Provisions in the new Cybersecurity Law and related measures that mandate broad data residency requirements and restrictions of cross-border data flows,[1] trade-inhibiting security reviews and requirements for ICT products and services, forced transfer of technology, and broad requirements for data sharing and technical assistance raise serious concerns for companies with global operations. These measures will add costly burdens, restrict competition and may decrease the security of products and jeopardize the privacy of Chinese citizens.

We therefore request that China delay implementation of the Cybersecurity Law and related measures until such time that they are consistent with President Xi’s commitments in 2016:[2] ICT measures should be narrowly tailored, reflect international norms, be non-discriminatory and consistent with WTO agreements to which China is a party. In order to ensure compliance with international standards and best security practices, we further recommend that Chinese agencies consult and work closely with industry experts and other stakeholders throughout the regulatory and implementation process. As China prepares to implement its Cybersecurity Law it will become increasingly important that companies operating in China have a clear understanding of how the law will be enforced. We request China’s assistance in this regard.

Our concerns encompass enormously consequential issues for China’s economy, its relations with economic and commercial partners, and the global economy. We appreciate the challenges that regulators around the world face in managing new technologies and addressing legitimate security concerns. However, we respectfully urge that China’s cybersecurity policies going forward better reflect a globalized information and communications technology sector, advance market competition, promote transparency, and allow commercial procurers to set their own requirements for the equipment and software they purchase. In our collective experiences, those economies that adhere to these principles will be both stronger and more secure than those that do not.

We appreciate your consideration of our concerns and look forward to working with you on approaches based on internationally-agreed standards, including those adopted by widely respected standards development organizations, to better ensure China’s cybersecurity without sacrificing the benefits of global trade.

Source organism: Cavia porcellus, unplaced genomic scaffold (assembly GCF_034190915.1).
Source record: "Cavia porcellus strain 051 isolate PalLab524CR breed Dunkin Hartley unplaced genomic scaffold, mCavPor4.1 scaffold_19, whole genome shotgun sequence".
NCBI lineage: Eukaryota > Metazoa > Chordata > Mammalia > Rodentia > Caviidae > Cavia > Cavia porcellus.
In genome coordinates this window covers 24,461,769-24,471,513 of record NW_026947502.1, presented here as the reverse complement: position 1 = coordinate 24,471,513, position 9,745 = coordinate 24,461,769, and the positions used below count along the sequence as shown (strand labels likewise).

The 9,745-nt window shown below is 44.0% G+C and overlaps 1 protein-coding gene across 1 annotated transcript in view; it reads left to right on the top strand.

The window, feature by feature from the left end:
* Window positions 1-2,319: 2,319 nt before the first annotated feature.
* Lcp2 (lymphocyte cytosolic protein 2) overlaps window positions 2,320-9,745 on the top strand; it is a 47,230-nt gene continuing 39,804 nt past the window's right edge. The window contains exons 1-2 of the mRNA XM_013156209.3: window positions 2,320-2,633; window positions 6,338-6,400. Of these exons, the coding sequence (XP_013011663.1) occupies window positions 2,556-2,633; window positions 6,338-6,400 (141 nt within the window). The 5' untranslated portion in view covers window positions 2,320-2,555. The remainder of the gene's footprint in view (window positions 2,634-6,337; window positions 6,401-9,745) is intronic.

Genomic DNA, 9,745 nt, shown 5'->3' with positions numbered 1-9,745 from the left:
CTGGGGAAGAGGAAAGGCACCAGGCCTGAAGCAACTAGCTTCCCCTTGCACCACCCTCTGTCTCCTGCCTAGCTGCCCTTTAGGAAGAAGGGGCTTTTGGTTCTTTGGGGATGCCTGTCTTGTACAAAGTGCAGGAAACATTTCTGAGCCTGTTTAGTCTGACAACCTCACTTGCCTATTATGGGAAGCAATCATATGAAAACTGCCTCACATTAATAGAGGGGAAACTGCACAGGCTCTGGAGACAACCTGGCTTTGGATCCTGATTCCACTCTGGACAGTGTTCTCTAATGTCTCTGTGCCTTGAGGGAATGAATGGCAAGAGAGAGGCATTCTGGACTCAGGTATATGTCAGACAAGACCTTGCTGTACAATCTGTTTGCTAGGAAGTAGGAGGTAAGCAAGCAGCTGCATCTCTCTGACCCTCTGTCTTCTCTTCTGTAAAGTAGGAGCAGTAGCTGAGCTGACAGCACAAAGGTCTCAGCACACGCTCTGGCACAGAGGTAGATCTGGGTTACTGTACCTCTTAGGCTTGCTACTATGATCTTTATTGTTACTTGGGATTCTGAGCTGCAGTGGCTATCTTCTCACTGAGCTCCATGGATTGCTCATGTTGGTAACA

ACT | The App Association
AdvaMed, the Advanced Medical Technology Association
American Chamber of Commerce in China
The American Chamber of Commerce in Korea
The American Chamber of Commerce in Shanghai
American Chamber of Commerce in South China
American Council of Life Insurers (ACLI)
American Insurance Association (AIA)
Arizona Technology Council
Australian Chamber of Commerce and Industry
Australian Industry Group (Ai Group)
BSA | The Software Alliance (BSA)
Canada-China Business Council
Coalition of Services Industries
Communications and Information Network Association of Japan (CIAJ)
Computer & Communications Industry Association
Computing Technology Industry Association (CompTIA)
The Council of Insurance Agents and Brokers (CIAB)
Danish Securities Dealers Association
European Banking Federation (EBF)
European Services Forum
Financial Services Forum
Information Technology Industry Council (ITI)
Insured Retirement Institute
Internet Association
Internet Infrastructure Coalition / I2Coalition
The Japan Chamber of Commerce and Industry (JCCI)
Japan Electronics and Information Technology Industries Association (JEITA)
The Japanese Chamber of Commerce and Industry in China (CJCCI)
Japanese Information Technology Services Industry Association
Korea-China Business Council
Mexican Association of Insurance Institutions (AMIS)
National Association of Manufacturers
National Foreign Trade Council
PCI Property Casualty Insurers Association of America
Reinsurance Association of America
Securities Industry & Financial Markets Association (SIFMA)
Semiconductor Industry Association (SIA)
Singapore Chamber of Commerce & Industry in China (SingCham)
Software and Information Industry Association (SIIA)
Tech Titans
Telecommunications Industry Association (TIA)
The Travel Technology Association
U.S. Chamber of Commerce
United States Council for International Business (USCIB)
US-China Business Council
Washington Technology Industry Association

  1. The recently-released Draft Security Assessment Measures for Cross-Border Transfer of Personal Information and Important Data is particularly troubling in that it expands the purview beyond critical information infrastructure owners, as outlined in the Cybersecurity Law, to all network operators and even individuals. This will pose numerous challenges for multi-national companies, both foreign and domestic, that must transfer data as part of daily business operations.